The Pizza Man

The Pizza Man

Four Footed Fotos

The Pizza Man to Shadwell Mile, Eyes Japan

Arlington Million (gr. IT) winner pointing to BC Turf (gr. IT) and beyond.

Midwest Thoroughbreds' homebred star The Pizza Man, who became the first Illinois-bred to win the Arlington Million (gr. IT) Aug. 15, will make his next start at Keeneland with an eye on the Oct. 31 Breeders' Cup Turf (gr. IT) and beyond.

The gelded son of English Channel  will start next in the Oct. 3 Shadwell Turf Mile (gr. IT) at the Lexington track, according to Midwest principal Richard Papiese, using it as not only a prep for the Breeders' Cup into which his Million victory last out allows him a free roll, but also for the $5,172,735 Japan Cup (Jpn-I) at Tokyo Racecourse Nov. 29.

"He's doing great and came out of the Million in awesome shape," Papiese said. "We had a few options of places to take him for a final Breeders' Cup prep, but we decided on the Shadwell Mile, because we believe it is what is best for the horse.

"There are a few reasons to go to Keeneland. First, I think he will benefit from a race over the course. I also like the idea of shortening him up beforehand, as he may have to be laying closer in order to win on the big day."

In the Million, the sizeable 6-year-old raced a dozen lengths off the pace, ninth of 13 over a yielding course, before closing resolutely and outkicking Ken and Sarah Ramsey's multiple grade I-winning favorite Big Blue Kitten  to the line. The Million hoisted his earnings to $1,458,537 and was his 10th stakes win, third graded victory, and 15th score in 23 lifetime starts.

"We thought about going to Laurel (Park) for the (grade II $250,000) Commonwealth Cup (Sept. 19), but we believe he will get a lot more out of the Shadwell than going anywhere else," Papiese said. "We always love supporting Laurel and we hope to race there with him in the future. It's more about the set-up and running against the best horses. He's also not the greatest shipper and this was best for him in that regard. We feel like it will prepare him perfectly for two consecutive mile and a half races afterward, especially with shipping to Japan and doing so early. Everything will hopefully go well between now and then.

"We would love to show everyone that he can run many distances well. He may be slightly better at a mile and a half, but he has won from a mile to a mile and three-quarters. He may not win (the Shadwell), but we know he'll be right there and will have something to say about the outcome."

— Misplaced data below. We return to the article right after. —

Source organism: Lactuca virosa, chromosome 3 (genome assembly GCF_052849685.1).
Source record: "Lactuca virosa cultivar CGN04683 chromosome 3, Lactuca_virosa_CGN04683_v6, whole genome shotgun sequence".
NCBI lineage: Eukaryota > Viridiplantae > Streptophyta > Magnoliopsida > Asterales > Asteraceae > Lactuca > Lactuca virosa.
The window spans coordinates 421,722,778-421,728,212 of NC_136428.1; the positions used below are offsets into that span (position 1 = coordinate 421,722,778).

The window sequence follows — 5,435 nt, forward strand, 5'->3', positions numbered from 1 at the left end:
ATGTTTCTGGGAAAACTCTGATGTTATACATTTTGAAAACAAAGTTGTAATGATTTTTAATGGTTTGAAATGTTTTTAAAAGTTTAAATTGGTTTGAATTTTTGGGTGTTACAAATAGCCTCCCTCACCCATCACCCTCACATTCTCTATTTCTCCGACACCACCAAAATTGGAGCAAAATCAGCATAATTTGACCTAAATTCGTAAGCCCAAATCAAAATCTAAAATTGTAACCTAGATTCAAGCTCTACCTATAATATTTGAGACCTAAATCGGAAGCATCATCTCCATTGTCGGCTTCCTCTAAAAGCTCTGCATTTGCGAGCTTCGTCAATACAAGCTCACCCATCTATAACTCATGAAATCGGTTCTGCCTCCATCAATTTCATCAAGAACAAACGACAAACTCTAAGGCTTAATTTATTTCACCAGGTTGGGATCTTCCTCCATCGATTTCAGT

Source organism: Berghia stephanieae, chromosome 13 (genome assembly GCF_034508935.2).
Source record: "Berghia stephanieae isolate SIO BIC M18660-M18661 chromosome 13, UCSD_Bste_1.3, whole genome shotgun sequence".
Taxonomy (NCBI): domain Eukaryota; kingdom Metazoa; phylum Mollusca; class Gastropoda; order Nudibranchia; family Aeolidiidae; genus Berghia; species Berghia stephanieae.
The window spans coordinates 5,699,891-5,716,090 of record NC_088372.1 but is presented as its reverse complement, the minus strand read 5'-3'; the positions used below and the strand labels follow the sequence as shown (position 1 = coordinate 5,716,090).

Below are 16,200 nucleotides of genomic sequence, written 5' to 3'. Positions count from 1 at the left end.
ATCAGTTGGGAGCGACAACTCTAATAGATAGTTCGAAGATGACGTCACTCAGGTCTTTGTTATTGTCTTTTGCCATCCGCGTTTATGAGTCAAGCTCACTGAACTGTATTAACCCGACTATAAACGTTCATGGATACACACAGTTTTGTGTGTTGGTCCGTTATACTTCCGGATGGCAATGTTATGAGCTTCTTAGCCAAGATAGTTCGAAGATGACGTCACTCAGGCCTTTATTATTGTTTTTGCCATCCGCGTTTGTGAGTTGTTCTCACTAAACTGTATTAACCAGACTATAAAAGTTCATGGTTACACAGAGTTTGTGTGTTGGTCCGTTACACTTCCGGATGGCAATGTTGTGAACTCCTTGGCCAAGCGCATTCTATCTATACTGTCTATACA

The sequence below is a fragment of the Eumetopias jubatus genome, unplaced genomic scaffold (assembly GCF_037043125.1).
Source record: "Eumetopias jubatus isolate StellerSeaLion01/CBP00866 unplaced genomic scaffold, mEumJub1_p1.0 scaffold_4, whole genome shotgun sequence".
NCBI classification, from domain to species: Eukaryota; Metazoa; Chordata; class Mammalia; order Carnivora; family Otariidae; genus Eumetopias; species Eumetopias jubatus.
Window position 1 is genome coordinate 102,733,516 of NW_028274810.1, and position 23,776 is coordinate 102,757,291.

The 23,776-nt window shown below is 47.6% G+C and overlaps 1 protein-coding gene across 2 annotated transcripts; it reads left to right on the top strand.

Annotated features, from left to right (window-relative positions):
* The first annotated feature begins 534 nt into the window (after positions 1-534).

The Pizza Man has finished first in his only two tries at a mile—once in allowance company as a sophomore and then a year later in restricted stakes company in 2013. He has also kicked off his last two campaigns with victories in 1 1/16-miles stakes, including a rousing win in the $65,000 Opening Verse Stakes at Churchill Downs May 30, over a sand-based turf course similar to Keenland's.

"It will be nice to see him race at Keeneland," Papiese said. "We will also have (defending Eclipse Award champion sprinter and Breeders' Cup Sprint winner) Work All Week racing the day prior in the (grade III $250,000) Phoenix (Stakes), so it should be a fun weekend."

The Pizza Man will try to close out his campaign by becoming only the second winner of the Million to take the Japan Cup. The only horse to land both was Bobby Frankel trainee Golden Pheasant in 1991. That son of Caro was the last American-trained horse to win the Japan Cup when he followed the path of 1988 Japan Cup winner Pay the Butler—also trained by Frankel—who finished 12th in the Million before landing on top in the Land of the Rising Sun.

"We're excited to show the world what The Pizza Man is all about," Papiese said. "He will likely leave around Nov. 13 for Tokyo if he's sound and comes out of the Breeders' Cup well. He should have about six days of quarantine and we will try to work him (Nov. 22), a week before the race."

On the merit of his Million win, a victory by the Arlington fan favorite in the Japan Cup—a race that pays through eighth—qualifies his connections for a bonus of approximately $662,778, in addition to the existing victor's share of $2,485,944, according to current exchange rates. Such translates to a total winner's share of $3,148,722. Second- and third-place finishers also receive a bonus.